by P. Hansen and T. Walker* (12/15)
- Personal Protective Equipment (PPE) includes clothing and devices that protect the body from contact with chemicals such as pesticides.
- Three factors affect a PPE’s chemical resistance: the chemical properties of the pesticide, the exposure time, and the exposure situation.
- Any plastic or rubber material is resistant to dry- and waterbased pesticides (those that use water as the only diluent or solvent).
- Read the pesticide label; it provides information on the correct PPE to be used for that specific chemical.
Introduction and Risk Management
There is a risk factor whenever someone uses any pesticide product. When dealing with pesticides, the risk is determined by the pesticide toxicity and whether there is an exposure to the pesticide. One way to reduce the risk of exposure is to use the proper personal protective equipment (PPE). PPE plays an important role in keeping applicators safe from pesticide exposures, is generally required by the pesticide label, and reduces the exposure and risk potential of mixing and applying pesticides.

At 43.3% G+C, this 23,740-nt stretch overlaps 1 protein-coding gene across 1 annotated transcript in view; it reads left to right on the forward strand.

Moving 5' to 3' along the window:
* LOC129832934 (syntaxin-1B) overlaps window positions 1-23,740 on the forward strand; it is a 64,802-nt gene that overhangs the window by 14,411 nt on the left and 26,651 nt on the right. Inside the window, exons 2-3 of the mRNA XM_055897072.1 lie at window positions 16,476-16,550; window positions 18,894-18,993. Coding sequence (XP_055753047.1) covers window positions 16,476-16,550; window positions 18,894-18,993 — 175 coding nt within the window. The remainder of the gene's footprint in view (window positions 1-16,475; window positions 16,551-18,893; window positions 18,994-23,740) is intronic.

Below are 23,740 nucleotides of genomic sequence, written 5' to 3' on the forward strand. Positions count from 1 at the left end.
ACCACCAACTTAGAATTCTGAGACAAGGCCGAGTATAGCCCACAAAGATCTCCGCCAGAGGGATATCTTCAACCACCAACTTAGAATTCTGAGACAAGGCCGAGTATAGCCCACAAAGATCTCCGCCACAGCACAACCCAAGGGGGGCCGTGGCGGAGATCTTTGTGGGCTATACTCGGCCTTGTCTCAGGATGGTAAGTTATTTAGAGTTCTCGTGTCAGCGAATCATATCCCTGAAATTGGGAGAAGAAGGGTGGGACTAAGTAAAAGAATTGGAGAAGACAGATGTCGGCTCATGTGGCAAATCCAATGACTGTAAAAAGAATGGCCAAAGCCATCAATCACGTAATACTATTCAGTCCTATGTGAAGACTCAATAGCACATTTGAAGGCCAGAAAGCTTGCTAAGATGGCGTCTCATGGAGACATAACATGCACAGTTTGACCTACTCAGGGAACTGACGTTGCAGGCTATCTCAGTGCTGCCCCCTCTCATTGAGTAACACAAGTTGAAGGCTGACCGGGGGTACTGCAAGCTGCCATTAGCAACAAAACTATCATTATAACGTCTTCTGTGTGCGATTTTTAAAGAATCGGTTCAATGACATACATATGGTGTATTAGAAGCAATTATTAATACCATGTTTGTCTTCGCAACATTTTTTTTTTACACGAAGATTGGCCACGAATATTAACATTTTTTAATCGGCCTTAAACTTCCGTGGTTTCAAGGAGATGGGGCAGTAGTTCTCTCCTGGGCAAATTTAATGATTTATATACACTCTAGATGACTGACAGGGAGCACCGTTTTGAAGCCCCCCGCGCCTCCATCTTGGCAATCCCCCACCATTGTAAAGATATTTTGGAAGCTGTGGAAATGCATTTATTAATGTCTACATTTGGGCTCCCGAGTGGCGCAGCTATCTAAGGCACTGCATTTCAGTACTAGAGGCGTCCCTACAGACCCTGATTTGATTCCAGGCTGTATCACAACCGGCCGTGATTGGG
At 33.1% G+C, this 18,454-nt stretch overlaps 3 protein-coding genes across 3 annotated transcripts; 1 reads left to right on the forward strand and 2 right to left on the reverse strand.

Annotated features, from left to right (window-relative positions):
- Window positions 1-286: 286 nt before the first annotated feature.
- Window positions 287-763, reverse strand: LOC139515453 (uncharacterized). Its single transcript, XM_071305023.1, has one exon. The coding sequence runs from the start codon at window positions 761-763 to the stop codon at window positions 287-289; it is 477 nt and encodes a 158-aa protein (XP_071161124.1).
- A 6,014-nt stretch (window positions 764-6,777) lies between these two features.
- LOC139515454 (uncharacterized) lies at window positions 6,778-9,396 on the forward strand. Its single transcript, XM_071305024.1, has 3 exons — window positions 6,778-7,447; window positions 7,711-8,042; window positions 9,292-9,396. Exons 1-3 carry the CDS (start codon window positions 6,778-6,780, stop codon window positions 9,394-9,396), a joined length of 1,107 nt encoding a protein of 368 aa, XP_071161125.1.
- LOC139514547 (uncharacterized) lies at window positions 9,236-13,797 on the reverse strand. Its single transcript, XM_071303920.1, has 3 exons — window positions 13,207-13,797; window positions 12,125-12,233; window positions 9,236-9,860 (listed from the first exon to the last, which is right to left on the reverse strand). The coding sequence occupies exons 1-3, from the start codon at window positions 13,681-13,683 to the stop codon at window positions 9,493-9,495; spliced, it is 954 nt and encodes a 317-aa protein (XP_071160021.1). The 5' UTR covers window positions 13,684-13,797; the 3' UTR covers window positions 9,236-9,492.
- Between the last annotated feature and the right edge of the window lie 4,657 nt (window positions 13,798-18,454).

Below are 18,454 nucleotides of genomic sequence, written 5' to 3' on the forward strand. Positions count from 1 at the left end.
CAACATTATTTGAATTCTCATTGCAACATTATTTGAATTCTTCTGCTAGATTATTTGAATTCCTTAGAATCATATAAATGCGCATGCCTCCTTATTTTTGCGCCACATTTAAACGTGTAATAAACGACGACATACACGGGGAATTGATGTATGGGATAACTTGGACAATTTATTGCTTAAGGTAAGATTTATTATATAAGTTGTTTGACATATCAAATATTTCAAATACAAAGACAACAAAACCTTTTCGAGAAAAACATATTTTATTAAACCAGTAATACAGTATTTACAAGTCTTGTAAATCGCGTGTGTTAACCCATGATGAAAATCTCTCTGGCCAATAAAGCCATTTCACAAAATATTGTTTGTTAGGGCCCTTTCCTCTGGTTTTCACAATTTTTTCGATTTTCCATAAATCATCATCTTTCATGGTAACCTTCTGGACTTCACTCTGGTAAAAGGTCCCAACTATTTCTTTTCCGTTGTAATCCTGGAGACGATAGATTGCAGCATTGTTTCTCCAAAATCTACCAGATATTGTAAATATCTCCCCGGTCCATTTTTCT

Pesticide Toxicity and Routes of Exposure
Pesticides vary widely in their toxicities. The toxicity, volatility, formulation, and potential type of exposure determine the PPE that is needed. Some pesticides have a low toxicity and it would take a large exposure to harm the user. Other pesticides have high toxicity and a small exposure could seriously harm the user – either immediately or in the long-term.
Pesticides enter the body through three main routes: dermal/ocular (skin/eyes), respiratory/inhalation (breathing), and ingestion (swallowing). PPE is designed to protect the routes of pesticide exposure to humans from a wide variety of pesticide types and toxicities. For example, longsleeved shirts and gloves prevent dermal exposure to arms and hands; respirators protect lungs and the respiratory system and goggles and protective glasses shield eyes. It is essential for pesticide applicators to recognize which PPE is needed, as required by the label, and to wear the correct PPE.
Read the Pesticide Label